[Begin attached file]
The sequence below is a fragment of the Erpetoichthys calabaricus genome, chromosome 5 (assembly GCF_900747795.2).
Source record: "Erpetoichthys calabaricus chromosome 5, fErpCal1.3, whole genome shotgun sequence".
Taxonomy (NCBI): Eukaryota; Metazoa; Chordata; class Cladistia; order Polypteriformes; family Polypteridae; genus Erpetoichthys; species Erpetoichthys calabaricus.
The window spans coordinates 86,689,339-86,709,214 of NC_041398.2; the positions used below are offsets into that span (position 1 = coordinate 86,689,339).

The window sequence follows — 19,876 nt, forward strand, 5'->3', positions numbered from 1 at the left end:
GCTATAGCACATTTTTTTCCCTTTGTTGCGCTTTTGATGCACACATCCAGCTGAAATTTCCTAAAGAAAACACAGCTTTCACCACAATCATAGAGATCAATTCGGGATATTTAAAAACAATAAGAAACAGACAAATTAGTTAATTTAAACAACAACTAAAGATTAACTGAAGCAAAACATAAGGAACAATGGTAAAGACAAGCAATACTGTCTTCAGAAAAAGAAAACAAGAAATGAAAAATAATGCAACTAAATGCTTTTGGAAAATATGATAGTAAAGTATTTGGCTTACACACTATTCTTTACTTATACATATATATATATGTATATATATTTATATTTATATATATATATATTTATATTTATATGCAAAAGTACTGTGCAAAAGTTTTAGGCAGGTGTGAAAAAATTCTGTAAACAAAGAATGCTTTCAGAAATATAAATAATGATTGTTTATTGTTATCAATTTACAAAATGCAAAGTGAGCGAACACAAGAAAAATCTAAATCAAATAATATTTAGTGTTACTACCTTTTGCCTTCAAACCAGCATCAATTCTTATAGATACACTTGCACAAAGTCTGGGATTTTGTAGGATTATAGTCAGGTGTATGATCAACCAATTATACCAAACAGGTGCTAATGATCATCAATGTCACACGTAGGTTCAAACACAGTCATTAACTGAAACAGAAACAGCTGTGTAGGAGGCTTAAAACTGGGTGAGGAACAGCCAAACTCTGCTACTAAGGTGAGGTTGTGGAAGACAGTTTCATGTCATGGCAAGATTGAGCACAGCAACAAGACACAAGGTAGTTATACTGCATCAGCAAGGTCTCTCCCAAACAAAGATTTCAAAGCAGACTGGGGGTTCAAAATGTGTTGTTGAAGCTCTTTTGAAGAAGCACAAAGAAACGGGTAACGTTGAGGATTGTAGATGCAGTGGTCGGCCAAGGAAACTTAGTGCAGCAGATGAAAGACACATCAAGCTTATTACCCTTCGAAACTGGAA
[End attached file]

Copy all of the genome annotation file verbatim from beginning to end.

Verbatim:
The sequence below is a fragment of the Erpetoichthys calabaricus genome, chromosome 5 (assembly GCF_900747795.2).
Source record: "Erpetoichthys calabaricus chromosome 5, fErpCal1.3, whole genome shotgun sequence".
Taxonomy (NCBI): Eukaryota; Metazoa; Chordata; class Cladistia; order Polypteriformes; family Polypteridae; genus Erpetoichthys; species Erpetoichthys calabaricus.
The window spans coordinates 86,689,339-86,709,214 of NC_041398.2; the positions used below are offsets into that span (position 1 = coordinate 86,689,339).

The window sequence follows — 19,876 nt, forward strand, 5'->3', positions numbered from 1 at the left end:
GCTATAGCACATTTTTTTCCCTTTGTTGCGCTTTTGATGCACACATCCAGCTGAAATTTCCTAAAGAAAACACAGCTTTCACCACAATCATAGAGATCAATTCGGGATATTTAAAAACAATAAGAAACAGACAAATTAGTTAATTTAAACAACAACTAAAGATTAACTGAAGCAAAACATAAGGAACAATGGTAAAGACAAGCAATACTGTCTTCAGAAAAAGAAAACAAGAAATGAAAAATAATGCAACTAAATGCTTTTGGAAAATATGATAGTAAAGTATTTGGCTTACACACTATTCTTTACTTATACATATATATATATGTATATATATTTATATTTATATATATATATATTTATATTTATATGCAAAAGTACTGTGCAAAAGTTTTAGGCAGGTGTGAAAAAATTCTGTAAACAAAGAATGCTTTCAGAAATATAAATAATGATTGTTTATTGTTATCAATTTACAAAATGCAAAGTGAGCGAACACAAGAAAAATCTAAATCAAATAATATTTAGTGTTACTACCTTTTGCCTTCAAACCAGCATCAATTCTTATAGATACACTTGCACAAAGTCTGGGATTTTGTAGGATTATAGTCAGGTGTATGATCAACCAATTATACCAAACAGGTGCTAATGATCATCAATGTCACACGTAGGTTCAAACACAGTCATTAACTGAAACAGAAACAGCTGTGTAGGAGGCTTAAAACTGGGTGAGGAACAGCCAAACTCTGCTACTAAGGTGAGGTTGTGGAAGACAGTTTCATGTCATGGCAAGATTGAGCACAGCAACAAGACACAAGGTAGTTATACTGCATCAGCAAGGTCTCTCCCAAACAAAGATTTCAAAGCAGACTGGGGGTTCAAAATGTGTTGTTGAAGCTCTTTTGAAGAAGCACAAAGAAACGGGTAACGTTGAGGATTGTAGATGCAGTGGTCGGCCAAGGAAACTTAGTGCAGCAGATGAAAGACACATCAAGCTTATTACCCTTCGAAACTGGAA